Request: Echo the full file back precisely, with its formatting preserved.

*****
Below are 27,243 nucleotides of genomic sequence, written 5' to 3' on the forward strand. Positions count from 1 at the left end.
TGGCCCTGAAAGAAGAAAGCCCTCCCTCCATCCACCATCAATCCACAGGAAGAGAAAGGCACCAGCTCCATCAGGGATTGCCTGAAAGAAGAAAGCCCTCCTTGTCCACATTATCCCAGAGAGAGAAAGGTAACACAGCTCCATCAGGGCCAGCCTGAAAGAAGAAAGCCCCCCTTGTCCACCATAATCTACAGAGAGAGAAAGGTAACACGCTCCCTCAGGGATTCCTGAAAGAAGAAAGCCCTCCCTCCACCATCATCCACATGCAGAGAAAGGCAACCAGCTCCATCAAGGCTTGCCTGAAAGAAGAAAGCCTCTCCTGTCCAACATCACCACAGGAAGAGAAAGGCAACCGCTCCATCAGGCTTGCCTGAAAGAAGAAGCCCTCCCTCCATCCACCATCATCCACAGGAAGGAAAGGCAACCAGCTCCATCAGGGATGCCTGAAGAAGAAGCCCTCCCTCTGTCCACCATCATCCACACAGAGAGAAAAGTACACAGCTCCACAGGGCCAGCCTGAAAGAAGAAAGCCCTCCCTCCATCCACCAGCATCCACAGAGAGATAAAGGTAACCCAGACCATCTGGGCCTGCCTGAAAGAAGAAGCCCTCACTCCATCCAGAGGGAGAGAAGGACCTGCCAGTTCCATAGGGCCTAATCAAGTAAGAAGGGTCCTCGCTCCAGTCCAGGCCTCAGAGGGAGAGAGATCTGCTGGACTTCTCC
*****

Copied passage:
Below are 27,243 nucleotides of genomic sequence, written 5' to 3' on the forward strand. Positions count from 1 at the left end.
TGGCCCTGAAAGAAGAAAGCCCTCCCTCCATCCACCATCAATCCACAGGAAGAGAAAGGCACCAGCTCCATCAGGGATTGCCTGAAAGAAGAAAGCCCTCCTTGTCCACATTATCCCAGAGAGAGAAAGGTAACACAGCTCCATCAGGGCCAGCCTGAAAGAAGAAAGCCCCCCTTGTCCACCATAATCTACAGAGAGAGAAAGGTAACACGCTCCCTCAGGGATTCCTGAAAGAAGAAAGCCCTCCCTCCACCATCATCCACATGCAGAGAAAGGCAACCAGCTCCATCAAGGCTTGCCTGAAAGAAGAAAGCCTCTCCTGTCCAACATCACCACAGGAAGAGAAAGGCAACCGCTCCATCAGGCTTGCCTGAAAGAAGAAGCCCTCCCTCCATCCACCATCATCCACAGGAAGGAAAGGCAACCAGCTCCATCAGGGATGCCTGAAGAAGAAGCCCTCCCTCTGTCCACCATCATCCACACAGAGAGAAAAGTACACAGCTCCACAGGGCCAGCCTGAAAGAAGAAAGCCCTCCCTCCATCCACCAGCATCCACAGAGAGATAAAGGTAACCCAGACCATCTGGGCCTGCCTGAAAGAAGAAGCCCTCACTCCATCCAGAGGGAGAGAAGGACCTGCCAGTTCCATAGGGCCTAATCAAGTAAGAAGGGTCCTCGCTCCAGTCCAGGCCTCAGAGGGAGAGAGATCTGCTGGACTTCTCC